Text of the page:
Did you know the enlightened wizards of the New Deal worked out a plan that raisin producers had to turn over a percentage of their crop to the government and not get paid for the raisins?

Yes, that was actually a plan developed back in the ‘30s.

Did you know that plan is still in place? Eighty years later?

(Cross posted from my other blog, Outrun Change.)

I discussed that a year ago – Economic destruction from the New Deal just keeps rolling on.

The lawsuit I mentioned back then involved farmers who were told to give 47% of their ’02 crop and 30% of their ’03 crop to the government without compensation.  The case went to the Supreme Court, which ruled the farmers did actually have standing to sue the government. The case went to the 9th Circuit Court for consideration of their claims.

Guess what?

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The minimum wage made unemployment worse during the Great Depression

Minimum wage laws also extended the Depression. That from Amity Shlaes, in The Minimum Wage Makes Depressions Worse. (cross post from Outrun Change.)

In a lousy economy, forcing wages above the value of the output makes employment worse. When there is currency deflation the effect is compounded. Adding another layer of minimums every couple of years and slowly gathering more employers into the minimum wage rules further compounds the effect.

If you can’t afford the staff you have, and you can’t reduce wages, what options are left? Lay off more employees. Shrink your company.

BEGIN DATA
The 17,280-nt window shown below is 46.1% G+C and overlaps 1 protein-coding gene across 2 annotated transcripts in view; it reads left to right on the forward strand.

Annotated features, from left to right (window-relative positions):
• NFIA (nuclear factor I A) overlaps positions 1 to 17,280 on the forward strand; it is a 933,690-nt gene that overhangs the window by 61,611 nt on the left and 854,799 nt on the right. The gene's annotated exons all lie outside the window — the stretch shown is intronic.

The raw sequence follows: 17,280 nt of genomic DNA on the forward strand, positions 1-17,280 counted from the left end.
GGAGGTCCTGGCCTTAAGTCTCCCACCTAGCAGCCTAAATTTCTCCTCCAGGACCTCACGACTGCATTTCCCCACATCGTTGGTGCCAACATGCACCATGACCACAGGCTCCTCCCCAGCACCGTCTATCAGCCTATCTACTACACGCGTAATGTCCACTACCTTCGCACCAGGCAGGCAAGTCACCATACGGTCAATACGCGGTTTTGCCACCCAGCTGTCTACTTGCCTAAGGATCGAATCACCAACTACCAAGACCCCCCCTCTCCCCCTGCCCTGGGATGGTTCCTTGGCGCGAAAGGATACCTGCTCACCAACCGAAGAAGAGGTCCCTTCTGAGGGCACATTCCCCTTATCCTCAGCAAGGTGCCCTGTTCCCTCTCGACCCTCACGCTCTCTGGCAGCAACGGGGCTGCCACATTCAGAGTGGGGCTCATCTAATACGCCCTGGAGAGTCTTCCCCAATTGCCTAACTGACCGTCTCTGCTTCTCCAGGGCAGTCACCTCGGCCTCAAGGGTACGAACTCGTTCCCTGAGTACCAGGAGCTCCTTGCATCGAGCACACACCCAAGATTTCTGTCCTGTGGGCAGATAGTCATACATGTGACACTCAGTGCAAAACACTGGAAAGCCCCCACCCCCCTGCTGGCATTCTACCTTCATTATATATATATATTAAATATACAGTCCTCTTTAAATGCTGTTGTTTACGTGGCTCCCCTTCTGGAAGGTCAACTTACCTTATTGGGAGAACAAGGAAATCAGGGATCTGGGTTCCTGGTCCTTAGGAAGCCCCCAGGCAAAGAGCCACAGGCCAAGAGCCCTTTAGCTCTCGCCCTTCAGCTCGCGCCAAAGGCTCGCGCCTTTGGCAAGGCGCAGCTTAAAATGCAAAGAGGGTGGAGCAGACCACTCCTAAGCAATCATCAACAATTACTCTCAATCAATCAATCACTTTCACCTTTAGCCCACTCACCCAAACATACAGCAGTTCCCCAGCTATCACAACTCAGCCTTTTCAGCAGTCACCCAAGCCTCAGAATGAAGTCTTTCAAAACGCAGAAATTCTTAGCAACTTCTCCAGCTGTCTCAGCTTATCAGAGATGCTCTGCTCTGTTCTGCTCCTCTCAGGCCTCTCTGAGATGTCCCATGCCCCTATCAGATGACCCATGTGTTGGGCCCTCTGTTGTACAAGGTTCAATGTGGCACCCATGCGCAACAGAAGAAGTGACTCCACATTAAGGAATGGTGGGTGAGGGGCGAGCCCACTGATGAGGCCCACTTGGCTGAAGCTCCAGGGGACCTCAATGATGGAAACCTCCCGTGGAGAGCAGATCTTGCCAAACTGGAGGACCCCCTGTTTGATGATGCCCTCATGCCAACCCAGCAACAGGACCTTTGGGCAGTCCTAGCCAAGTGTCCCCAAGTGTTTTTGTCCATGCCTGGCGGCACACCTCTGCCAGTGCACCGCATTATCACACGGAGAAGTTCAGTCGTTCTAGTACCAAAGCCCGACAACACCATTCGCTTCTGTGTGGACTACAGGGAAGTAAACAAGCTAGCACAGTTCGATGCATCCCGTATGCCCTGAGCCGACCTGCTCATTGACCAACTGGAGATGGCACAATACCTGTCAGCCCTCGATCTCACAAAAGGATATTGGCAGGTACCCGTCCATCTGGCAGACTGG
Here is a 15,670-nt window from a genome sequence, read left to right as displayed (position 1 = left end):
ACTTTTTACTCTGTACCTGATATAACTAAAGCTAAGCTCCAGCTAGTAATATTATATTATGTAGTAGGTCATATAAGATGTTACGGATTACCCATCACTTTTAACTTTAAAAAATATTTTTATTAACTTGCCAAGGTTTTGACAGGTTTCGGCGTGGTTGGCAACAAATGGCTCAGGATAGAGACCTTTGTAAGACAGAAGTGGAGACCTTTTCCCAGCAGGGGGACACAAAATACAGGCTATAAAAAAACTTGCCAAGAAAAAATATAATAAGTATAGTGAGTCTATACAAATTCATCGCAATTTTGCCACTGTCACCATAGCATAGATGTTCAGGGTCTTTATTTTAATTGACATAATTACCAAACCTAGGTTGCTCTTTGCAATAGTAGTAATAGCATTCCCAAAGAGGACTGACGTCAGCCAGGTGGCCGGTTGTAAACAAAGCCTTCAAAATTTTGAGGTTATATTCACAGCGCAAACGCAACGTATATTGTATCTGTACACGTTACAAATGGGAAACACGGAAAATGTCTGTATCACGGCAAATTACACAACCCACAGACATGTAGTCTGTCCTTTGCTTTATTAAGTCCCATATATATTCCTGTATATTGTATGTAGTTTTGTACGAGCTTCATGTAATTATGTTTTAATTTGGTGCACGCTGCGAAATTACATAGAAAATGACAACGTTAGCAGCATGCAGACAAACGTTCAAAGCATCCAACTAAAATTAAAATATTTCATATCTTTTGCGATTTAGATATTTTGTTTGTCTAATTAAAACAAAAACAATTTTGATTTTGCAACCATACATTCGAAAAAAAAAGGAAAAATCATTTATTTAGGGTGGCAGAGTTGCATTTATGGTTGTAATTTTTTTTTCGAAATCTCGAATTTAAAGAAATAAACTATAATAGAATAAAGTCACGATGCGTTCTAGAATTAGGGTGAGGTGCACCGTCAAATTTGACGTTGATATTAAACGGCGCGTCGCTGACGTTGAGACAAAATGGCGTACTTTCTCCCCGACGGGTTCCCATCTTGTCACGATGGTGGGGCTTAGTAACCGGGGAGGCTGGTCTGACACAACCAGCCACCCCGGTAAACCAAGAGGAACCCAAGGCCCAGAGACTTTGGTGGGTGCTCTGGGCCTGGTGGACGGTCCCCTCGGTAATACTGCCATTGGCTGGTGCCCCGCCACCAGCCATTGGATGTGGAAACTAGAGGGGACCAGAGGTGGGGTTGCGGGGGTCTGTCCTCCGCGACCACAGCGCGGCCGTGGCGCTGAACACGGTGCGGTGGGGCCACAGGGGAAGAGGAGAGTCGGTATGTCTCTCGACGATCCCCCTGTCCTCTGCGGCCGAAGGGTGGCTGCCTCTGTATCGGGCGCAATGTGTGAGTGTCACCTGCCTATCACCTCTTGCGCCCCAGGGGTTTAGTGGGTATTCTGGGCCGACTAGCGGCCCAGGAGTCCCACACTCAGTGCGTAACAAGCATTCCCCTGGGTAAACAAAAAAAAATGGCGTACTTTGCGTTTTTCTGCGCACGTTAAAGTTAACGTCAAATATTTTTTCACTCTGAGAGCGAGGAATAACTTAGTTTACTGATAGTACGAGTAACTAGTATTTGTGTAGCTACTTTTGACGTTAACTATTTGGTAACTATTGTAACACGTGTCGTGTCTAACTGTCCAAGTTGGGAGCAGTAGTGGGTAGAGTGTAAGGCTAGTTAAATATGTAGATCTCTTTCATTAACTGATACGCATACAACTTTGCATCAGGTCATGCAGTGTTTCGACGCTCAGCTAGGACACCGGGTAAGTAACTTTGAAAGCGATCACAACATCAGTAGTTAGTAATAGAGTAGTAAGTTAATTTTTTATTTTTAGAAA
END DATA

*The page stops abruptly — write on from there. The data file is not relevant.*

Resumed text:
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200 years of economics history in one editorial, which explains how we got into our current mess

(Cross-post from my other blog, Outrun Change.)

World War I generated most of the horrible disasters we’ve seen in the last 100 years.

With the possible exception of the decline of the Roman Empire, World War I was the greatest disaster in human history.

It contributed mightily to the Great Depression, which fed the Nazi revolution. That in turn led to WWII.

The war unleashed the totalitarian ideologies of communism, fascism and Naziism, which very nearly destroyed Western civilization. Their poisonous legacy lives on in radical Islamic extremism.

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Q: Was the middle class created by federal law or large, profit-hungry corporations?

A: It wasn’t the generosity of Congress.

Instead, Large, Profit-hungry Corporations Helped Create the Middle Class, as explained by Voices for Reason.

Big companies looking to make a buck created large supermarkets containing refrigerated produce and a large selection of dry goods. The article quotes The Great A&P, which points out before the age of large supermarkets: (more…)